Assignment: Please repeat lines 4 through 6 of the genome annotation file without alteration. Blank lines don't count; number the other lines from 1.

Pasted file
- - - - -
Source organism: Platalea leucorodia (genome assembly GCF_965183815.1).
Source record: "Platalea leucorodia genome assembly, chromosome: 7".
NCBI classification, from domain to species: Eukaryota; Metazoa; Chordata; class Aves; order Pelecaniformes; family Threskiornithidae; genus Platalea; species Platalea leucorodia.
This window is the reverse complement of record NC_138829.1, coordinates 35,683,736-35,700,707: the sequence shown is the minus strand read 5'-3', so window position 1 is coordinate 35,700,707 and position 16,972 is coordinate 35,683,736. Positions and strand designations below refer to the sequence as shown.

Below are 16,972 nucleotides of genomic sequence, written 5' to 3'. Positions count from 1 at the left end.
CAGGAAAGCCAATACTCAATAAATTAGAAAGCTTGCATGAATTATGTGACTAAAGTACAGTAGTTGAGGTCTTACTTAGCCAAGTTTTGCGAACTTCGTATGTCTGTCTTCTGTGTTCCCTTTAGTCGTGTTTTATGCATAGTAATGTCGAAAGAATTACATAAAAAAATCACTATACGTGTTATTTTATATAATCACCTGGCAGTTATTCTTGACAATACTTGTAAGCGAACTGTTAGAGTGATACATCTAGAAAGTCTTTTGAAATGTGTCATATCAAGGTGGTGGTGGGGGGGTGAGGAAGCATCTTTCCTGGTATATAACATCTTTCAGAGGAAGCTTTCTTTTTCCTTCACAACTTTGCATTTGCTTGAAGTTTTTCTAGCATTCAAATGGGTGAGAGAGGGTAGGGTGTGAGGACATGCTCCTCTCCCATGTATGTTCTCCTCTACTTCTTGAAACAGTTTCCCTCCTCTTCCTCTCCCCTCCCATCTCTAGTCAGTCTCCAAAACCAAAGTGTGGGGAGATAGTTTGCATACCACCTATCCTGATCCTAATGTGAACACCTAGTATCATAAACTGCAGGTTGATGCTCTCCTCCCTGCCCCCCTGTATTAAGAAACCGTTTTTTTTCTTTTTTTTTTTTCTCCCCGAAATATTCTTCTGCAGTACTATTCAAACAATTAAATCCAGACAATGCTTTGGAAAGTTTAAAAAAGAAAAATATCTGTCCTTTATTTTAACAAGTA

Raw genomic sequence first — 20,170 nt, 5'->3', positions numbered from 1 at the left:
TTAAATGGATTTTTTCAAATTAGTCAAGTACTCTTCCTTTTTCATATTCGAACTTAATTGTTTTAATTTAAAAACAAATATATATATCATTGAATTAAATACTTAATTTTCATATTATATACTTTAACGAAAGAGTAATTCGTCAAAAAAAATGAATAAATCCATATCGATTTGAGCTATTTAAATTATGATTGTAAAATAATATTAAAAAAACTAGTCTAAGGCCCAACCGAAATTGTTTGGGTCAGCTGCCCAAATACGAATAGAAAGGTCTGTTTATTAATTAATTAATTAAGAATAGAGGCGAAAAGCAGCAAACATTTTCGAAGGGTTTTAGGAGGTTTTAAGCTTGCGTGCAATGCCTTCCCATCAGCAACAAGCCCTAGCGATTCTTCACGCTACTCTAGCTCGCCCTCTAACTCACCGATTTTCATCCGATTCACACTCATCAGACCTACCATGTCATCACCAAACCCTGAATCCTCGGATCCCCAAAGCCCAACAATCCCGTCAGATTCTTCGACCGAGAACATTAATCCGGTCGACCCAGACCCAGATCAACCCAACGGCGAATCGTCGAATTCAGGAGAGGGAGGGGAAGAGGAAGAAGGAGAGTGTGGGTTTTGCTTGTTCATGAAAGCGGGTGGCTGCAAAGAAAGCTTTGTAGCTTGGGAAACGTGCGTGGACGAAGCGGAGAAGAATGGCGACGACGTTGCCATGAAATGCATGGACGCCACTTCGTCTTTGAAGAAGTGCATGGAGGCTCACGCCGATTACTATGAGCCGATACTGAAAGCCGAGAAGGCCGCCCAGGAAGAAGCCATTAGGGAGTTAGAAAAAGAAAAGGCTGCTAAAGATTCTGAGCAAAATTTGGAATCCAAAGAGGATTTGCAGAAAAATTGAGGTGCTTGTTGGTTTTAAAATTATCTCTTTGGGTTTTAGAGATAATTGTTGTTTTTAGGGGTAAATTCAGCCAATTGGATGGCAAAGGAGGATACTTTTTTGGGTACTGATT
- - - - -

This window is the reverse complement of record NC_138829.1, coordinates 35,683,736-35,700,707: the sequence shown is the minus strand read 5'-3', so window position 1 is coordinate 35,700,707 and position 16,972 is coordinate 35,683,736. Positions and strand designations below refer to the sequence as shown.

Below are 16,972 nucleotides of genomic sequence, written 5' to 3'. Positions count from 1 at the left end.
CAGGAAAGCCAATACTCAATAAATTAGAAAGCTTGCATGAATTATGTGACTAAAGTACAGTAGTTGAGGTCTTACTTAGCCAAGTTTTGCGAACTTCGTATGTCTGTCTTCTGTGTTCCCTTTAGTCGTGTTTTATGCATAGTAATGTCGAAAGAATTACATAAAAAAATCACTATACGTGTTATTTTATATAATCACCTGGCAGTTATTCTTGACAATACTTGTAAGCGAACTGTTAGAGTGATACATCTAGAAAGTCTTTTGAAATGTGTCATATCAAGGTGGTGGTGGGGGGGTGAGGAAGCATCTTTCCTGGTATATAACATCTTTCAGAGGAAGCTTTCTTTTTCCTTCACAACTTTGCATTTGCTTGAAGTTTTTCTAGCATTCAAATGGGTGAGAGAGGGTAGGGTGTGAGGACATGCTCCTCTCCCATGTATGTTCTCCTCTACTTCTTGAAACAGTTTCCCTCCTCTTCCTCTCCCCTCCCATCTCTAGTCAGTCTCCAAAACCAAAGTGTGGGGAGATAGTTTGCATACCACCTATCCTGATCCTAATGTGAACACCTAGTATCATAAACTGCAGGTTGATGCTCTCCTCCCTGCCCCCCTGTATTAAGAAACCGTTTTTTTTCTTTTTTTTTTTTCTCCCCGAAATATTCTTCTGCAGTACTATTCAAACAATTAAATCCAGACAATGCTTTGGAAAGTTTAAAAAAGAAAAATATCTGTCCTTTATTTTAACAAGTA